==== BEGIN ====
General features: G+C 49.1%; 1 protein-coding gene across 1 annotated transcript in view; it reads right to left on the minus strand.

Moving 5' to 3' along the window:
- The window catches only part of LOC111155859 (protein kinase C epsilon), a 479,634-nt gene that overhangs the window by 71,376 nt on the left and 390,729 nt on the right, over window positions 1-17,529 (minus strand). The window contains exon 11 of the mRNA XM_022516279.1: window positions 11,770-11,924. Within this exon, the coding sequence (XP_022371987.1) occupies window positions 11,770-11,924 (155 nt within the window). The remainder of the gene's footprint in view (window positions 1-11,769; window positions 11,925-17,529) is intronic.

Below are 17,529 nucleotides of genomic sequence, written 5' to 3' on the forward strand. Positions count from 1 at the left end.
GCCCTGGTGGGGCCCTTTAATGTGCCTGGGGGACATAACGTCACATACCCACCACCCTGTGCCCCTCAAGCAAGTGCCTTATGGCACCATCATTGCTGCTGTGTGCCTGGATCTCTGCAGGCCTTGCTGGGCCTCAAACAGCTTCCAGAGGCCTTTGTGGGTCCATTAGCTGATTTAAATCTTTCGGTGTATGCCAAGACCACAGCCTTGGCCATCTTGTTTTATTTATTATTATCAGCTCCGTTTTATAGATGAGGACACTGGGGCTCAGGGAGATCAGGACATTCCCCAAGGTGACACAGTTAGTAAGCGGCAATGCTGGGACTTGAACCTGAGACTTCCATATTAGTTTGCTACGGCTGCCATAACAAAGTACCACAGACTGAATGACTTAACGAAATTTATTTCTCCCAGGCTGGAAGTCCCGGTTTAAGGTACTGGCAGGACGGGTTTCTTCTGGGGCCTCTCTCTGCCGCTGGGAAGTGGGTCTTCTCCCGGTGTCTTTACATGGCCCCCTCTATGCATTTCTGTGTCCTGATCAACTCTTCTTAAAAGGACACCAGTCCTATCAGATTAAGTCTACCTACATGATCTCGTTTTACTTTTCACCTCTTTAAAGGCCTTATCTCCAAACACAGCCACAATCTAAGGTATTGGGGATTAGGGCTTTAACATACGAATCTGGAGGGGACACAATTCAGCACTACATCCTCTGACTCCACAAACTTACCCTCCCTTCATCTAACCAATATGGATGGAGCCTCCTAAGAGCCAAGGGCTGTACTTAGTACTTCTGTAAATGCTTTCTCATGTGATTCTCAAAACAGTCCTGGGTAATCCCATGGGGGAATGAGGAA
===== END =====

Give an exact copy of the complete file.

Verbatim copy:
General features: G+C 49.1%; 1 protein-coding gene across 1 annotated transcript in view; it reads right to left on the minus strand.

Moving 5' to 3' along the window:
- The window catches only part of LOC111155859 (protein kinase C epsilon), a 479,634-nt gene that overhangs the window by 71,376 nt on the left and 390,729 nt on the right, over window positions 1-17,529 (minus strand). The window contains exon 11 of the mRNA XM_022516279.1: window positions 11,770-11,924. Within this exon, the coding sequence (XP_022371987.1) occupies window positions 11,770-11,924 (155 nt within the window). The remainder of the gene's footprint in view (window positions 1-11,769; window positions 11,925-17,529) is intronic.

Below are 17,529 nucleotides of genomic sequence, written 5' to 3' on the forward strand. Positions count from 1 at the left end.
GCCCTGGTGGGGCCCTTTAATGTGCCTGGGGGACATAACGTCACATACCCACCACCCTGTGCCCCTCAAGCAAGTGCCTTATGGCACCATCATTGCTGCTGTGTGCCTGGATCTCTGCAGGCCTTGCTGGGCCTCAAACAGCTTCCAGAGGCCTTTGTGGGTCCATTAGCTGATTTAAATCTTTCGGTGTATGCCAAGACCACAGCCTTGGCCATCTTGTTTTATTTATTATTATCAGCTCCGTTTTATAGATGAGGACACTGGGGCTCAGGGAGATCAGGACATTCCCCAAGGTGACACAGTTAGTAAGCGGCAATGCTGGGACTTGAACCTGAGACTTCCATATTAGTTTGCTACGGCTGCCATAACAAAGTACCACAGACTGAATGACTTAACGAAATTTATTTCTCCCAGGCTGGAAGTCCCGGTTTAAGGTACTGGCAGGACGGGTTTCTTCTGGGGCCTCTCTCTGCCGCTGGGAAGTGGGTCTTCTCCCGGTGTCTTTACATGGCCCCCTCTATGCATTTCTGTGTCCTGATCAACTCTTCTTAAAAGGACACCAGTCCTATCAGATTAAGTCTACCTACATGATCTCGTTTTACTTTTCACCTCTTTAAAGGCCTTATCTCCAAACACAGCCACAATCTAAGGTATTGGGGATTAGGGCTTTAACATACGAATCTGGAGGGGACACAATTCAGCACTACATCCTCTGACTCCACAAACTTACCCTCCCTTCATCTAACCAATATGGATGGAGCCTCCTAAGAGCCAAGGGCTGTACTTAGTACTTCTGTAAATGCTTTCTCATGTGATTCTCAAAACAGTCCTGGGTAATCCCATGGGGGAATGAGGAA